The day the lifeboat didn’t come

The entrance to Newcastle harbour was one of the most dangerous in the world. The Oyster Bank (a sand bank, despite its name) claimed dozens of ships.

Nationality: Australian (built in Scotland)

Vessel type: Collier, iron paddle steamer

Date lost: 15th July 1877

Cause of loss: Foundered during a gale

Number of Casualties: 18 (all hands)

Discovery date (if applicable): [n/a]

Location/water depth: Stockton Bight (1km north of Newcastle harbour, NSW) / 13.7m

7am, Sunday 15th July 1877
A fierce gale was raging as the paddle steamer Yarra Yarra attempted to enter Newcastle harbour. Having departed Newcastle fully laden with coal the day before, she’d turned back to avoid the worsening storm. She hadn’t escaped and now, watched by anxious crowds on shore, she struggled to survive.


Newcastle’s lifeboat was first-class and the signal gun had already fired to summon its crew. The harbour’s water was calm but there was confusion about deployment procedures. It wasn’t clear who could authorise firing the second signal gun that would order the boat out. The lifeboat wasn’t launched.


Swamped by huge waves, the Yarra Yarra was driven north to the dreaded Oyster Bank and beyond. She sank rapidly and all hands were lost.


Newcastle was anguished, angry and ashamed that 18 men could die in sight of safety, seemingly without anyone lifting a finger to help.

 

A humane legacy

  • Captain Summerbell was 24 with two young children. His father watched from the shore as the tragedy unfolded.
  • At least five other crewmen were married.
  • The disaster had marked social impacts and motivated the formation, ten days later, of the National Shipwreck Relief Society of NSW to benefit widows and orphans.

 

Urls

https://dmzapp17p.ris.environment.gov.au/shipwreck/public/wreck/wre...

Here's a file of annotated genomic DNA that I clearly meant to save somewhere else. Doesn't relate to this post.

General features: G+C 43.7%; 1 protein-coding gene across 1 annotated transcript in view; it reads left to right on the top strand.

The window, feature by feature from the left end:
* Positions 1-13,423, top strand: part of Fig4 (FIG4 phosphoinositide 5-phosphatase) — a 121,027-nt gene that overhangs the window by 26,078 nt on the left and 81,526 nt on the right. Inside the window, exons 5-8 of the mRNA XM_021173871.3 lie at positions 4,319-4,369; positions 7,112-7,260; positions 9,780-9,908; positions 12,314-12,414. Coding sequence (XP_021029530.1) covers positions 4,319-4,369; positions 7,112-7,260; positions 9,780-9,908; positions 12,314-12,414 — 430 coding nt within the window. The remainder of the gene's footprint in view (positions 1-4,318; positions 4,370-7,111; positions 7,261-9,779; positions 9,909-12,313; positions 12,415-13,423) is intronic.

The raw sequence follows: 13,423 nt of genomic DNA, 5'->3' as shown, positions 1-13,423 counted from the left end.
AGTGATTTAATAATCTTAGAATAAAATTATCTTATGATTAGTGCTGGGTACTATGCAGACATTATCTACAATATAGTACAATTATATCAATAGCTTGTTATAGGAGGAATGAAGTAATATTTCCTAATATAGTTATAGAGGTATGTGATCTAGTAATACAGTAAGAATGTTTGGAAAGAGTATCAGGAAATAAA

http://www.environment.nsw.gov.au/MaritimeHeritage/researchcentre/w...

http://www.environment.nsw.gov.au/maritimeheritageapp/resources/Mar...

 

Newcastle essentially had no lifeboat service until new arrangements were agreed 11 months later. The press was scathing.

Chief Officer Millet swam 1600m in pounding seas before being overcome. Ironically, he’d won several awards for rescuing others. The Society granted his widow roughly 3 months’ pay.

The wreck is a potential archaeological goldmine and has the earliest known marine steam engine in NSW (Archaeological Survey, 1989).

 

 

Objects of interest (artefacts, images or other collection items) associated with the shipwreck story.


Artwork, oil on board
Painted by Terry Callen (local historian and artist), 1975
250H x 305mm

Tallow lubricator, cast brass
Llewellins & James (maker), Bristol
345H x 275 x 185mm

Engine fitting, brass
170H x 83mm diameter

Cylinder head cover, No. 57, cast bronze
Caird & Co,, Greenock, 1851
110H x 530mm diameter

 

AMMC Member Institution

Newcastle Maritime Museum

submitted by Geoffrey Hindmarsh

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